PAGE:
That night, Breedijk also forwards the list to the National Cyber Security Centre (NCSC), the Dutch’s government’s Incident Response Team for government agencies and critical infrastructure. The DIVD wants to share the list of vulnerable systems with them, so they can send information to foreign partners. The initial response was enthusiastic, but when he called again to ask how he could best share the list, no response came.
‘And then it becomes one o’clock, and then it becomes two o’clock, and then it becomes half-past two,’ grumbles Breedijk. ‘Not on call, but on one ear,’ someone jokes.
On Sunday, the 4th of July, there is an all-day online meeting. Tired faces that appear and disappear. Grumbling family members in the background.
‘Are you really still behind that screen,’ I hear a voice say.
‘It’s a rotten feeling,’ says Gevers, ‘I know we did well, but it’s never good enough.’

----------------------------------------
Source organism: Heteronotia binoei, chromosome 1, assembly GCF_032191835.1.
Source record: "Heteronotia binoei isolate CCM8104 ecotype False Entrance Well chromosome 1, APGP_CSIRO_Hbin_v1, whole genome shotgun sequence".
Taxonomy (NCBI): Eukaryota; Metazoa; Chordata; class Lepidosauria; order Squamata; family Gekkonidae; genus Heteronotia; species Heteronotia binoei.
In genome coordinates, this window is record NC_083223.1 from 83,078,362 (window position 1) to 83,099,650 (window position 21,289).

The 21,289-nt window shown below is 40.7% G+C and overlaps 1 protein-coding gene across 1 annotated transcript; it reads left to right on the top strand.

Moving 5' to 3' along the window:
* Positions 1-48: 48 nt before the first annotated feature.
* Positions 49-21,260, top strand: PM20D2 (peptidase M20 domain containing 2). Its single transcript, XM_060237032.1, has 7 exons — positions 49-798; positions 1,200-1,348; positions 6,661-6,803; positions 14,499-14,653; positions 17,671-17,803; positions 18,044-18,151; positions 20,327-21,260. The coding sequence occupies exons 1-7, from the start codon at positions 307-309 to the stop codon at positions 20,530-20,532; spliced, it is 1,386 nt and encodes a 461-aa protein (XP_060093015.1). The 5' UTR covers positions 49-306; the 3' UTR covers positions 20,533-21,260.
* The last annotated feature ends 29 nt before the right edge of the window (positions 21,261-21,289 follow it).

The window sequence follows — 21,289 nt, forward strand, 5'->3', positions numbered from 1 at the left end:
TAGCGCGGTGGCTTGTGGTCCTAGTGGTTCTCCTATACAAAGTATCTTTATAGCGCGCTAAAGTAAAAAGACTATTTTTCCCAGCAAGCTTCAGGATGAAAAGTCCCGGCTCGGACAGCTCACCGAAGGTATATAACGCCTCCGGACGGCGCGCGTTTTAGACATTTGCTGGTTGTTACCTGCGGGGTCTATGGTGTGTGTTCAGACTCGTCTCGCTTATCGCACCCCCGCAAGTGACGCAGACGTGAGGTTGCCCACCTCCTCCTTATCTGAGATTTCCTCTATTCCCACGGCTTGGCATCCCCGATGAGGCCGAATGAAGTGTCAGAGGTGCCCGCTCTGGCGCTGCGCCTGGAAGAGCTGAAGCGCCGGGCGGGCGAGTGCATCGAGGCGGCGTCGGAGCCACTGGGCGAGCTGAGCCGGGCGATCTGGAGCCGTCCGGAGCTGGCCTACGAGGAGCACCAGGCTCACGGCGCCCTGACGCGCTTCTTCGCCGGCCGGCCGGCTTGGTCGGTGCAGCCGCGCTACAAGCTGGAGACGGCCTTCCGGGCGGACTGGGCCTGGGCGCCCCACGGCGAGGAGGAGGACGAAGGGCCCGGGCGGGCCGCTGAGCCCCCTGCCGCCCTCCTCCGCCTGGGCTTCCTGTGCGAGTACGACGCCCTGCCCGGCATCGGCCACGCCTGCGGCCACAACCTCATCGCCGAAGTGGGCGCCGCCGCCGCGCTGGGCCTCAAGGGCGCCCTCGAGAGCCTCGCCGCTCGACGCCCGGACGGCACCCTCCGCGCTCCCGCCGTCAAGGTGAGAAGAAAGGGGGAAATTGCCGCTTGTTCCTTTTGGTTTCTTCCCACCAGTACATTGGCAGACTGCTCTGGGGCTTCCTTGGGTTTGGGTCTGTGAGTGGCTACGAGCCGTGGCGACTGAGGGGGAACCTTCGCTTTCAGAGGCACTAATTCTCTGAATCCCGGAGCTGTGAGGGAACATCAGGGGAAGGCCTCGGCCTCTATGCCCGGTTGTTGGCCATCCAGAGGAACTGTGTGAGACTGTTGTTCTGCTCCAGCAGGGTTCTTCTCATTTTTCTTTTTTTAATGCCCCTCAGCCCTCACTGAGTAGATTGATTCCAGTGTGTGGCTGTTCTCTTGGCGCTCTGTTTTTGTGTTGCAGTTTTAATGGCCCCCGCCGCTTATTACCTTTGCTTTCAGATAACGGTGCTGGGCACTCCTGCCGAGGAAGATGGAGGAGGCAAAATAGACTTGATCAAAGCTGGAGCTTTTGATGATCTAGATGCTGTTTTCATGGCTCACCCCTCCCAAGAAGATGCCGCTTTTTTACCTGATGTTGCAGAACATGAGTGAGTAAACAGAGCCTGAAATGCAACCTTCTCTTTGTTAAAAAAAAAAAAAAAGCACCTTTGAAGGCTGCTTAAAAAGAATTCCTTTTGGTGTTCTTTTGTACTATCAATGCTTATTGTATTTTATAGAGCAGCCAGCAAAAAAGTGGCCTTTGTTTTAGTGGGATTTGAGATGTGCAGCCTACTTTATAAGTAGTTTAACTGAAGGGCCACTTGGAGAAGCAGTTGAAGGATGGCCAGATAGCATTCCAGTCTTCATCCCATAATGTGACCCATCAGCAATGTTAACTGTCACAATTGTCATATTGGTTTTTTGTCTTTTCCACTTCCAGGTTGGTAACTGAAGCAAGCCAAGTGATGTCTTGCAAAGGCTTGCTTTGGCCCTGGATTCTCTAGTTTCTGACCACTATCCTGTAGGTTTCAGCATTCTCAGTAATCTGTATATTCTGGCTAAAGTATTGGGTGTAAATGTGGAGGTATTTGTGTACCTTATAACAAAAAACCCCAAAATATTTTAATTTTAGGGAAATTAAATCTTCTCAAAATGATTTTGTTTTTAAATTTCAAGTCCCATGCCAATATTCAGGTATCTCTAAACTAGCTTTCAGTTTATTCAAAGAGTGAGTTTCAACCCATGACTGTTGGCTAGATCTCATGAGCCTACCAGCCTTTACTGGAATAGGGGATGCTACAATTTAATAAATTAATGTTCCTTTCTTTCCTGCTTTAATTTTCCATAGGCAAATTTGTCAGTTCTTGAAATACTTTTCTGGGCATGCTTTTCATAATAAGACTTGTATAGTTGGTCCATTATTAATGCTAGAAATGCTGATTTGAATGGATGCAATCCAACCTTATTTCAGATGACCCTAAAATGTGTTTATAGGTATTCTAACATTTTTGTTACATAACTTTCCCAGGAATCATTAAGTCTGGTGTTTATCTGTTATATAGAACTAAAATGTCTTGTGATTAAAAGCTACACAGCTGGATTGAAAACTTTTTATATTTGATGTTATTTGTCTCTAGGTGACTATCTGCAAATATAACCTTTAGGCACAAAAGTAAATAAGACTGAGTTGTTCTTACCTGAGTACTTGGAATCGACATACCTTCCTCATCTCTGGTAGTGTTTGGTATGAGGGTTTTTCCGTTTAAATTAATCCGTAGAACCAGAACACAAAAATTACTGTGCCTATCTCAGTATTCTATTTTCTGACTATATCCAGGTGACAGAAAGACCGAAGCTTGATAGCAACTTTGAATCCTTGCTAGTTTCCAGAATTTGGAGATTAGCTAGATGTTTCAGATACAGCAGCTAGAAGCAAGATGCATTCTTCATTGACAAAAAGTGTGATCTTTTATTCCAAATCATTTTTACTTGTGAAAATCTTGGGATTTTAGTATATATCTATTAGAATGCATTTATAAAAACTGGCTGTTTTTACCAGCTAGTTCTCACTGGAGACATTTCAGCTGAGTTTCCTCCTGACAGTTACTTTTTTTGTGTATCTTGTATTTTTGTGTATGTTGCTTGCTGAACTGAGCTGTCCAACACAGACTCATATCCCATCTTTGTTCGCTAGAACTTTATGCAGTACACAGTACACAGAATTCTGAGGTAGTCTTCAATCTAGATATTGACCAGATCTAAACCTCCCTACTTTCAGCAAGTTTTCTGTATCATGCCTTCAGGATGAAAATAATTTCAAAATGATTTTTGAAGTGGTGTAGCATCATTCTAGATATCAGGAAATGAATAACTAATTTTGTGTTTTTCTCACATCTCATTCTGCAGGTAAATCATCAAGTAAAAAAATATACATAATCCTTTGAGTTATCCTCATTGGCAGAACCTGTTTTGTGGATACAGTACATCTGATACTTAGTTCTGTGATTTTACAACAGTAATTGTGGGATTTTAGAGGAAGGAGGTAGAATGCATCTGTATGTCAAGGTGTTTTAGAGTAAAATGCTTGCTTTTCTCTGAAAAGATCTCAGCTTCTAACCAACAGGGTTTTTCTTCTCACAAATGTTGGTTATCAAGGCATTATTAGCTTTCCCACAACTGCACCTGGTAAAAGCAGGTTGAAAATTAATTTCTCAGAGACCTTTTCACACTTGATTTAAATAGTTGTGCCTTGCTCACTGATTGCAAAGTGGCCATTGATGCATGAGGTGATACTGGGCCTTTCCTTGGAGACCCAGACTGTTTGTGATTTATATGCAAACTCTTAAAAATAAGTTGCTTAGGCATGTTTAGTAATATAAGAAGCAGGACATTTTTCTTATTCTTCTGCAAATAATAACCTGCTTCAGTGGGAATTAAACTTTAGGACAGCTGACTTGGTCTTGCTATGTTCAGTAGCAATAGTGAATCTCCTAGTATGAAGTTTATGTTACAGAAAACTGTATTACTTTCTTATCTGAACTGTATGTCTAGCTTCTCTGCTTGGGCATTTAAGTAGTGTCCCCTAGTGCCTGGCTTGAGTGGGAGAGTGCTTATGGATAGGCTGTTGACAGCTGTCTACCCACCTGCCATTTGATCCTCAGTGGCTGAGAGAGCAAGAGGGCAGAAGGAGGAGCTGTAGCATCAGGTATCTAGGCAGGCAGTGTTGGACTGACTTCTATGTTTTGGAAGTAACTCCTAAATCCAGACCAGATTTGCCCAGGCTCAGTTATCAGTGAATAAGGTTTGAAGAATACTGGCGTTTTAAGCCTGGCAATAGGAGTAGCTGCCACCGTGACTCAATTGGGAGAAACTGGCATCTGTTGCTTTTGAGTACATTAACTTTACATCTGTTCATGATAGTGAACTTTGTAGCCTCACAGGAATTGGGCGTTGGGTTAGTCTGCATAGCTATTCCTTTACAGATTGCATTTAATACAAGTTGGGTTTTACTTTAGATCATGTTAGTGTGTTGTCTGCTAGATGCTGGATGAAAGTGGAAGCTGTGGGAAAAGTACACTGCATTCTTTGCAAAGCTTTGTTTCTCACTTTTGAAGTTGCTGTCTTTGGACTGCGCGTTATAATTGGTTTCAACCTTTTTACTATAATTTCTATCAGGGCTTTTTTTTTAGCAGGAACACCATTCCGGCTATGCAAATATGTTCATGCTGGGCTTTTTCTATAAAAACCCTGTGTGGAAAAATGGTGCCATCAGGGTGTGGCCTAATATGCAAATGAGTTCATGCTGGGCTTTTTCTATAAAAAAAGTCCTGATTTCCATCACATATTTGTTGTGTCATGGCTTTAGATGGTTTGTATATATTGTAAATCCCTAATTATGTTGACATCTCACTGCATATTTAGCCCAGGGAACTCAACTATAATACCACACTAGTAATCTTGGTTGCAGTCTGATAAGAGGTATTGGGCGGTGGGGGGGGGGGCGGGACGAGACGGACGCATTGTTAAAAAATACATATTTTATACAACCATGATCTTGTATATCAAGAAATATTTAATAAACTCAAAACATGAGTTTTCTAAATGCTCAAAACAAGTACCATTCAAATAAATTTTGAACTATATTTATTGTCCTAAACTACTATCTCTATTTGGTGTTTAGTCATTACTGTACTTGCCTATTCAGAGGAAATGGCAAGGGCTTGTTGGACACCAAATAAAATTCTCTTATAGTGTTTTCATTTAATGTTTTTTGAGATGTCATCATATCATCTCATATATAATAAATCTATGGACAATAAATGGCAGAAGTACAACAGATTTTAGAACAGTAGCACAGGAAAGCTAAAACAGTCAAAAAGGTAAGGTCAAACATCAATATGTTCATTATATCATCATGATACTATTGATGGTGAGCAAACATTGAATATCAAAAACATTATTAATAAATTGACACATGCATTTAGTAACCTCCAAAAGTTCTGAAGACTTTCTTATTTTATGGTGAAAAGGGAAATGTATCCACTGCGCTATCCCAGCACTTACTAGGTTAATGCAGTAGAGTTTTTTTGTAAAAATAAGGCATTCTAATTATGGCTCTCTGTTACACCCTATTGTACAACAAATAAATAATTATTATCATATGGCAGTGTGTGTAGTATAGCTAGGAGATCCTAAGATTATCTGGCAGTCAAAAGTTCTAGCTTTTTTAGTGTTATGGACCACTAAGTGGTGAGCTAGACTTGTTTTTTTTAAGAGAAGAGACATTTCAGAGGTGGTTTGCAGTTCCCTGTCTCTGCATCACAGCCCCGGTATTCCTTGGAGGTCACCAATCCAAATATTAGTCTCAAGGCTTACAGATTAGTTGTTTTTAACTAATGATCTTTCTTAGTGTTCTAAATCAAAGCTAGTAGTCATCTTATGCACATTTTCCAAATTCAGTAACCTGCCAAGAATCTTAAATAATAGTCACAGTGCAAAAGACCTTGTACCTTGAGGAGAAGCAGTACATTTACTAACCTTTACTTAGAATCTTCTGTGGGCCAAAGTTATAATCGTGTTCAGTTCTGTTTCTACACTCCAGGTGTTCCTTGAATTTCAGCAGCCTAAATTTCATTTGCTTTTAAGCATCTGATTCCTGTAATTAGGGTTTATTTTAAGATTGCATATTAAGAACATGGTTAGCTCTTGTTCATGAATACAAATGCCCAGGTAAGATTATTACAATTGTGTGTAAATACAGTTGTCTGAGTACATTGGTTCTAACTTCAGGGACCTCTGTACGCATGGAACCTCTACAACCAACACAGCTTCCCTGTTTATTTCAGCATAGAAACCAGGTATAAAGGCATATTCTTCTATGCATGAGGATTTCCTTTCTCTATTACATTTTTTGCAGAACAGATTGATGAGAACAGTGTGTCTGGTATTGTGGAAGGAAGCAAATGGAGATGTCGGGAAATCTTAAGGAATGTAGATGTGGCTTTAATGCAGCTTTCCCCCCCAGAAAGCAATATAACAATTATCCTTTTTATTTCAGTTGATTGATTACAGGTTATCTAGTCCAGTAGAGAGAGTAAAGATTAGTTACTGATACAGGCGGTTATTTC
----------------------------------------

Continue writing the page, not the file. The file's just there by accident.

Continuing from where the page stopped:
By now the criminals are demanding seventy million dollars in ransom.
On Monday July 5th, media interviews follow. It begins early in the morning with an interview on the Radio 538 morning show, the most popular morning radio show in the country. The NOS Journaal, RTL Nieuws (the two primary TV new showsd), and Nieuwsuur (a popular current affaris show) follow with items about how a small group of Dutch volunteers who almost managed to prevent the biggest ransomware attack of all time. Camera crews arrive at Breedijk and Boonstra’s home. Gevers is sitting in the television studio in the Media Park, with big The Matrix-numbers dripping down and - yes - a black T-shirt. In the background, behind Gevers, to top it all off: a screen with a huge golden bitcoin logo. If we had had a little more time, we would have succeeded,” says Gevers.
Meanwhile, paranoia is growing in the Slack group. How did the attackers get the zeroday? Is it an inside job? Who all had access to the zeroday, to the proof of concept exploits that Wietse had developed?
‘Thirty percent of seventy million dollars is a lot of money,’ says someone.
‘You might rat on someone for that.’
A tweet from a security researcher appears on Twitter, in which he suggests the same thing that Boonstra has just shared in great confidentiality in the closed Kaseya group.
‘That is quite a coincidence,’ writes Boonstra.
Is someone passing on information? After that, I and a few others are removed from the Kaseya Slack channel.